When the war began in September 1939, most Americans, including politicians, demanded neutrality regarding Europe.[8] Although most Americans supported strong measures against Japan, Europe was the focus of the America First Committee. The public mood was changing, however, especially after the fall of France in spring 1940.[9]

The America First Committee launched a petition aimed at enforcing the 1939 Neutrality Act and forcing President Franklin D. Roosevelt to keep his pledge to keep America out of the war. They profoundly distrusted Roosevelt and argued that he was lying to the American people.

On the day after Roosevelt's lend-lease bill was submitted to the United States Congress, Wood promised AFC opposition "with all the vigor it can exert." America First staunchly opposed the convoying of ships, the Atlantic Charter, and the placing of economic pressure on Japan. In order to achieve the defeat of lend-lease and the perpetuation of American neutrality, the AFC advocated four basic principles:

  • The United States must build an impregnable defense for America.
  • No foreign power, nor group of powers, can successfully attack a prepared America.
  • American democracy can be preserved only by keeping out of the European war.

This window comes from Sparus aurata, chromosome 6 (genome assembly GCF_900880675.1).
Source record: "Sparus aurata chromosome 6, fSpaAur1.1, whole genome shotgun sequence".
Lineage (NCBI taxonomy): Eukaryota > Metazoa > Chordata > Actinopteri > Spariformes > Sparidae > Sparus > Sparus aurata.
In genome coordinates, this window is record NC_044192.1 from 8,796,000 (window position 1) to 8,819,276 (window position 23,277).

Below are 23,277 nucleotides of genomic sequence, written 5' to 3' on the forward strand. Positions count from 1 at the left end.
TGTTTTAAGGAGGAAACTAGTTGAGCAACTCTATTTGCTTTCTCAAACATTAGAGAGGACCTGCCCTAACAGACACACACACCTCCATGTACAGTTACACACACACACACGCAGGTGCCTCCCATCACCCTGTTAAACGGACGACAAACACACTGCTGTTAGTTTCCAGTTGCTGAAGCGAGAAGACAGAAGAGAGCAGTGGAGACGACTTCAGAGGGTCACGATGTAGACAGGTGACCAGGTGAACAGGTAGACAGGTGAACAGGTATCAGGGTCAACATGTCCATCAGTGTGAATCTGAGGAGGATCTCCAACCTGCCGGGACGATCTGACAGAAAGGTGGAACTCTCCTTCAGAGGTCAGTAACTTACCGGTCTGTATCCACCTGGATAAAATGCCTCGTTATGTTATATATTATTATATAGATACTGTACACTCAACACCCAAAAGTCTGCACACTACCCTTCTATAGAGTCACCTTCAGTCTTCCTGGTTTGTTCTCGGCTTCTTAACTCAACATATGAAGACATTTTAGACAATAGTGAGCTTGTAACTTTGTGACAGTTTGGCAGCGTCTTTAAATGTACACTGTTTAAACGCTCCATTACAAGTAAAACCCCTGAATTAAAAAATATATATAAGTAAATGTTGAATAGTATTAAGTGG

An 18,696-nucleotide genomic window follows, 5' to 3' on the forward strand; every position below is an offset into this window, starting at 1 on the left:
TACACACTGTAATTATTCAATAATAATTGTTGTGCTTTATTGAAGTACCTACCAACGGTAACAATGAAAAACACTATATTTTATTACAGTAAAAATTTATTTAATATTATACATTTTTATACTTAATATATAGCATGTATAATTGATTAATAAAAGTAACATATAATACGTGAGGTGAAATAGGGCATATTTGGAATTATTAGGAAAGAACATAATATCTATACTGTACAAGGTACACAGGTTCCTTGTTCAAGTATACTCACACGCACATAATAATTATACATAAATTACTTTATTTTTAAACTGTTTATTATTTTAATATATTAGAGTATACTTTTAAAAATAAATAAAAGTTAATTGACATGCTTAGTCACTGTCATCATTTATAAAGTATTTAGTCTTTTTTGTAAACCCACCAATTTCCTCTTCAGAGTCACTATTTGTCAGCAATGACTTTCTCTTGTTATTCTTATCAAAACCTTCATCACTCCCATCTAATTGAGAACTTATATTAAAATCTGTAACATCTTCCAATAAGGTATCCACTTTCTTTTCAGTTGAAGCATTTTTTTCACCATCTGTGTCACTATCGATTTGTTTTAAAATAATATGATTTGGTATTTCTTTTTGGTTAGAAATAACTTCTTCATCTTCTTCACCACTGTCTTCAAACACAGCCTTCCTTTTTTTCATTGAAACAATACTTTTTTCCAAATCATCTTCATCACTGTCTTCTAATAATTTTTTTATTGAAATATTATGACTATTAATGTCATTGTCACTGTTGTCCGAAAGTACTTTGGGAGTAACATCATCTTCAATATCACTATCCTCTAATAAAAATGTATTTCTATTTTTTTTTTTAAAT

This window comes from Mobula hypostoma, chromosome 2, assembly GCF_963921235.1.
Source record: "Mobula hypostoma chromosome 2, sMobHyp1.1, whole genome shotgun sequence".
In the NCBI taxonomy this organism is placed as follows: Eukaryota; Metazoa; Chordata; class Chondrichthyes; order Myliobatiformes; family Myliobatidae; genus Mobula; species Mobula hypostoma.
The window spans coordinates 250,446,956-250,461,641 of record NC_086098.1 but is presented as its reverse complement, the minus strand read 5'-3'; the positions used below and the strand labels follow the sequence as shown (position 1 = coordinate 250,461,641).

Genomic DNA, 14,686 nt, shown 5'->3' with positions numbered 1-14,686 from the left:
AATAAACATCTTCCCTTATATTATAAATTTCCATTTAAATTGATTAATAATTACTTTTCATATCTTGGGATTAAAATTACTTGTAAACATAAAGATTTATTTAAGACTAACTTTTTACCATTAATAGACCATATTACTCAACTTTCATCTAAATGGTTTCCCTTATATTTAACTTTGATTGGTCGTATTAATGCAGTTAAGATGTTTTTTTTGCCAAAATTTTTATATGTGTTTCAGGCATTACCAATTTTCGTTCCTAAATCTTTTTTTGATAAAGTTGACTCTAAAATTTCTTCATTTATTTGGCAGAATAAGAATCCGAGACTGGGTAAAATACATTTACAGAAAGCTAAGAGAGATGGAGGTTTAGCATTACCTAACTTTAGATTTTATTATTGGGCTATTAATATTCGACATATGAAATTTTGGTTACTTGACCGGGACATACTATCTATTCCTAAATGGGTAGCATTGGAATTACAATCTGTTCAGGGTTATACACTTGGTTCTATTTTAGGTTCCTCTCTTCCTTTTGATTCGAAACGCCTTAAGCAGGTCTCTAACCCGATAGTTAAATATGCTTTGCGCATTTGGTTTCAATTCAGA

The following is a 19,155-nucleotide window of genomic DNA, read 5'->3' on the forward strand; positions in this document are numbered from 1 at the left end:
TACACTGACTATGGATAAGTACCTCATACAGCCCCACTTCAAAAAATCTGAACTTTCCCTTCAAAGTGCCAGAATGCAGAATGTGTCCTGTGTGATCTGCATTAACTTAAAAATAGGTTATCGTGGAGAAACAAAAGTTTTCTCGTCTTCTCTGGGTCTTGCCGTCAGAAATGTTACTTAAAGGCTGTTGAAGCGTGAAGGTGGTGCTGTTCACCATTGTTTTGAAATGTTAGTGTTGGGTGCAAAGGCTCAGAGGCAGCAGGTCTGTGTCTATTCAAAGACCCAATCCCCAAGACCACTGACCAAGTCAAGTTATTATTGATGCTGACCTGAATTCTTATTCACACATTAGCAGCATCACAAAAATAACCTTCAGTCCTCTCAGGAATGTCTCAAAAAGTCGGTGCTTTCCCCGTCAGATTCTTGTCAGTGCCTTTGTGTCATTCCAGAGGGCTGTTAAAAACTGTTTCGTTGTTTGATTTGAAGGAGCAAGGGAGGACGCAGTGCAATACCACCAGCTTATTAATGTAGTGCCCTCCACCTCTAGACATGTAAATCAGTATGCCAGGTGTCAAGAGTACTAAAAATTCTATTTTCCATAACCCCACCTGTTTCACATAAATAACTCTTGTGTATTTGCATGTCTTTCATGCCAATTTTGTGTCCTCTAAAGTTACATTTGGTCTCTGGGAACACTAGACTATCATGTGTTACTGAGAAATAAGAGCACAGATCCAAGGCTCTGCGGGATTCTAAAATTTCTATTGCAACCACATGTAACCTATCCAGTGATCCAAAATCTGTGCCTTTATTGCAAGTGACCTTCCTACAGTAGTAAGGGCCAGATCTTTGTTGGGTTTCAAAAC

• "Aid short of war" weakens national defense at home and threatens to involve America in war abroad.
Charles Lindbergh speaking at an AFC rally

Charles Lindbergh had been actively involved in questioning the motives of the Roosevelt administration well before the formation of the AFC. Lindbergh adopted an anti-war stance even before the Battle of Britain and before the advent of the lend-lease bill. His first radio speech was broadcast on September 15, 1939, over all three of the major radio networks (Mutual, National, and Columbia). Lindbergh urged listeners to look beyond the speeches and propaganda they were being fed and instead look at who was writing the speeches and reports, who owned the papers and who influenced the speakers.

On June 20, 1941, Lindbergh spoke to a rally in Los Angeles billed as "Peace and Preparedness Mass Meeting," In his speech of that day, Lindbergh criticized those movements which he perceived were leading America into the war. He proclaimed that the United States was in a position that made it virtually impregnable and pointed out that when interventionists said "the defense of England," they really meant "defeat of Germany." Lindbergh's presence at the Hollywood Bowl rally was overshadowed, however, by the presence of fringe elements in the crowd.

Nothing did more to escalate the tensions than the speech he delivered to a rally in Des Moines, Iowa on September 11, 1941. In that speech he identified the forces pulling America into the war as the British, the Roosevelt administration, and the Jews. While he expressed sympathy for the plight of the Jews in Germany, he argued that America's entry into the war would serve them little better. He said in part: